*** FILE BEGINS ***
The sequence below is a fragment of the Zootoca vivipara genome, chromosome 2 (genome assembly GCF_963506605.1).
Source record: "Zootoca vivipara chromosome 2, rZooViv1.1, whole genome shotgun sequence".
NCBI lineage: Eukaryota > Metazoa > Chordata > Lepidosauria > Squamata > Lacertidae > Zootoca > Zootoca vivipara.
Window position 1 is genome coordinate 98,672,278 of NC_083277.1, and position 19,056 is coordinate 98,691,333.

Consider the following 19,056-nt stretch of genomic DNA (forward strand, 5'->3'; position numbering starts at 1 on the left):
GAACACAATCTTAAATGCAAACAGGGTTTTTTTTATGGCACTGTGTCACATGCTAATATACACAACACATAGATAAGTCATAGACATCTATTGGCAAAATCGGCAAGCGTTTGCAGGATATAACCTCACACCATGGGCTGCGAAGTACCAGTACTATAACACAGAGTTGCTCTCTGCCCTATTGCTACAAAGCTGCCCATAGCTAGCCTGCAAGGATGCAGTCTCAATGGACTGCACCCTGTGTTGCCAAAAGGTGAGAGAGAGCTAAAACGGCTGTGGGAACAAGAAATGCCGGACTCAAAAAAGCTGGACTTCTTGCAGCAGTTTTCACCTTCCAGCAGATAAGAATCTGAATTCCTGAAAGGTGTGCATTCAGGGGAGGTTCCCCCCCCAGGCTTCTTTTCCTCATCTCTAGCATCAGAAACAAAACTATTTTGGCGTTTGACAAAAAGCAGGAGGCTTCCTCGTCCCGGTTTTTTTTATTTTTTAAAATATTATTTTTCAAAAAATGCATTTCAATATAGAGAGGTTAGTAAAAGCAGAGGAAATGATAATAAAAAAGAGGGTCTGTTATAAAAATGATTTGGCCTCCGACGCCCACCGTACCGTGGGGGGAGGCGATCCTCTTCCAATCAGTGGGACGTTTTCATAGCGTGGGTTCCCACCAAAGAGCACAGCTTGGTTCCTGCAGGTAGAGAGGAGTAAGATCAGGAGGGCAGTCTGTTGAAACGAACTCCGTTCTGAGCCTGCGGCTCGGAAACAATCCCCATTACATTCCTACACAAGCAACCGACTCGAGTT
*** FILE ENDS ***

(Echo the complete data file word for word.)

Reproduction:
The sequence below is a fragment of the Zootoca vivipara genome, chromosome 2 (genome assembly GCF_963506605.1).
Source record: "Zootoca vivipara chromosome 2, rZooViv1.1, whole genome shotgun sequence".
NCBI lineage: Eukaryota > Metazoa > Chordata > Lepidosauria > Squamata > Lacertidae > Zootoca > Zootoca vivipara.
Window position 1 is genome coordinate 98,672,278 of NC_083277.1, and position 19,056 is coordinate 98,691,333.

Consider the following 19,056-nt stretch of genomic DNA (forward strand, 5'->3'; position numbering starts at 1 on the left):
GAACACAATCTTAAATGCAAACAGGGTTTTTTTTATGGCACTGTGTCACATGCTAATATACACAACACATAGATAAGTCATAGACATCTATTGGCAAAATCGGCAAGCGTTTGCAGGATATAACCTCACACCATGGGCTGCGAAGTACCAGTACTATAACACAGAGTTGCTCTCTGCCCTATTGCTACAAAGCTGCCCATAGCTAGCCTGCAAGGATGCAGTCTCAATGGACTGCACCCTGTGTTGCCAAAAGGTGAGAGAGAGCTAAAACGGCTGTGGGAACAAGAAATGCCGGACTCAAAAAAGCTGGACTTCTTGCAGCAGTTTTCACCTTCCAGCAGATAAGAATCTGAATTCCTGAAAGGTGTGCATTCAGGGGAGGTTCCCCCCCCAGGCTTCTTTTCCTCATCTCTAGCATCAGAAACAAAACTATTTTGGCGTTTGACAAAAAGCAGGAGGCTTCCTCGTCCCGGTTTTTTTTATTTTTTAAAATATTATTTTTCAAAAAATGCATTTCAATATAGAGAGGTTAGTAAAAGCAGAGGAAATGATAATAAAAAAGAGGGTCTGTTATAAAAATGATTTGGCCTCCGACGCCCACCGTACCGTGGGGGGAGGCGATCCTCTTCCAATCAGTGGGACGTTTTCATAGCGTGGGTTCCCACCAAAGAGCACAGCTTGGTTCCTGCAGGTAGAGAGGAGTAAGATCAGGAGGGCAGTCTGTTGAAACGAACTCCGTTCTGAGCCTGCGGCTCGGAAACAATCCCCATTACATTCCTACACAAGCAACCGACTCGAGTT